Voice of America is a website that I recently came across and they appear to allow the republication of their stories. On September 12th, they published an article about the the Queen and her Corgis and it is shared with you all.

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A Queen and Her Corgis: Elizabeth Loved Breed Since Childhood

Britain’s Queen Elizabeth II, left, looks at a Corgi dog as British television presenter Paul O’Grady, second right, looks on during a visit to Battersea Dogs and Cats Home in London on March 17, 2015.

LONDON — 

For many people around the world, the word corgi is forever linked to Queen Elizabeth II. 

Princess Diana once called them a “moving carpet” always by her mother-in-law’s side. Stubby, fluffy little dogs with a high-pitched bark, corgis were the late queen’s constant companions since she was a child. She owned nearly 30 throughout her life, and they enjoyed a life of privilege fit for a royal pet. 

Elizabeth’s death last week has raised public concerns over who will care for her beloved dogs. But Sky News reported Sunday, according to a palace spokesman, the corgis will live with Prince Andrew and his ex-wife Sarah Ferguson. 

“One of the intriguing things people are wondering about at the funeral is whether a corgi is going to be present,” said Robert Lacey, royal historian and author of “Majesty: Elizabeth II and the House of Windsor.” “The queen’s best friends were corgis, these short-legged, ill-tempered beasts with a yap that doesn’t appeal to many people in Britain but was absolutely crucial to the Queen.” 

Puppy love

Elizabeth’s love for corgis began in 1933 when her father, King George VI, brought home a Pembroke Welsh corgi they named Dookie. Images of a young Elizabeth walking the dog outside their lavish London home would be the first among many to come over the decades. 

When she was 18 she was given another and named it Susan, the first in a long line of corgis to come. Later there were dorgis — a dachshund and corgi crossbreed — owned by the queen. Eventually they came to accompany her in public appearances and became part of her persona. 

Throughout Elizabeth’s 70 years on the throne, the corgis were by her side, accompanying her on official tours, reportedly sleeping in their own room at Buckingham Palace with daily sheet changes, and occasionally nipping the ankles of the odd visitor or royal family member. 

Three of them even appeared alongside the queen as she climbed into James Bond’s waiting helicopter in the spoof video that opened the 2012 Summer Olympics in London.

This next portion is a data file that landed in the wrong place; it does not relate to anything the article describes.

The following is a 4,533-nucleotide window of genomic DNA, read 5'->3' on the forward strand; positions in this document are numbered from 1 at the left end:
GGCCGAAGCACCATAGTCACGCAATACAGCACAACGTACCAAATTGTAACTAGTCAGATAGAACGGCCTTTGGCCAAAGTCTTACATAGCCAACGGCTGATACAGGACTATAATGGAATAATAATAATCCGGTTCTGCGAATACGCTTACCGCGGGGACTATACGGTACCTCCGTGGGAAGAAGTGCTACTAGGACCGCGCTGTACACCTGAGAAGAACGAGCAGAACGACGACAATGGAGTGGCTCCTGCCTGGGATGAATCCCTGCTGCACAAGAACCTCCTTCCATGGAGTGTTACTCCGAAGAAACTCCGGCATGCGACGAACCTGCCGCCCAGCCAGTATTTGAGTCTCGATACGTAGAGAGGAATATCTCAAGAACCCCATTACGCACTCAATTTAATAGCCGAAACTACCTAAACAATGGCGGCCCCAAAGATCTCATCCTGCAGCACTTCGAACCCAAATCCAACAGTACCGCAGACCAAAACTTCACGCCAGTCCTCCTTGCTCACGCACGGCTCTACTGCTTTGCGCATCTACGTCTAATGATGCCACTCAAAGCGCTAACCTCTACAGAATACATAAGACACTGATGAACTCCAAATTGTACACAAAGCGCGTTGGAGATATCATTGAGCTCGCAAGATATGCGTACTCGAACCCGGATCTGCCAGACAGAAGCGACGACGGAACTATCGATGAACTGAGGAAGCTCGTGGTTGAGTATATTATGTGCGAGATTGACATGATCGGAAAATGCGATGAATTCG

Royal treatment

British author Penny Junor documented the dogs’ feisty lives in a 2018 biography “All the Queen’s Corgis.” 

She writes that Elizabeth walked and fed the dogs, chose their names, and when they died, buried them with individual plaques. Care for the corgis had fallen largely on the queen’s trusted dressmaker and assistant Angela Kelly and her page Paul Whybrew. 

The corgis were also present when the queen welcomed visitors at the palace, including distinguished statesmen and officials. When the conversation lulled, Elizabeth would often turn her attention to her dogs to fill the silence. 

“She was also concerned about what would happen to her dogs when she is no longer around,” Junor wrote, noting that some royal family members did not share her fondness for the corgis. 

After the death of her corgi Willow in 2018, it was reported that the queen would not be getting any more dogs. 

But that changed during the illness of her late husband, Prince Philip, who died in 2021 at age 99. She turned once again to her beloved corgis for comfort. On what would have been Philip’s 100th birthday last year, the queen was given another dog. 

In addition to her human family, Elizabeth is survived by two corgis, a dorgi, and a cocker spaniel.

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It is clear from all the news and tributes presented following Her Majesty’s death on September 8th that she had a very special affection for her Corgis. As does Jean for all our dogs!

What a difference a week makes!

It all makes sense now.

Photo by Salmen Bejaoui

Do what you can, with what you have, where you are.” “Believe you can and you’re halfway there. It is hard to fail, but it is worse never to have tried to succeed.

“It is not the critic who counts; not the man who points out how the strong man stumbles, or where the doer of deeds could have done them better.”

This famous quotation by Teddy Roosevelt (1858-1919), the 26th President of the USA, seems apt for today’s post.

Exactly one week ago I published a post called Musings from a 77 year old! I wrote that the future was uncertain. Summed up at one point by me writing: “I have no idea of the global changes that are afoot and how they will affect us in Merlin. Indeed, I have no idea how long I have to live.

Margaret (from Tasmania) was one of the many people who responded. She included a video interview of Meg Wheatley by Michael Shaw. It is an hour long. Last Friday afternoon Jean and I watched it in full and it was incredibly interesting. Thank you very much, dear Margaret.

But before I present Meg’s video again I want to show you another video. It is a talk by Richard Grannon about the collapse of our civilisation. Now Richard Grannon is an author, YouTuber and life coach so one needs to remain impartial to his views, certainly before one does further research. But in the 46-minute talk I think there is much sense in what he says. See for yourself: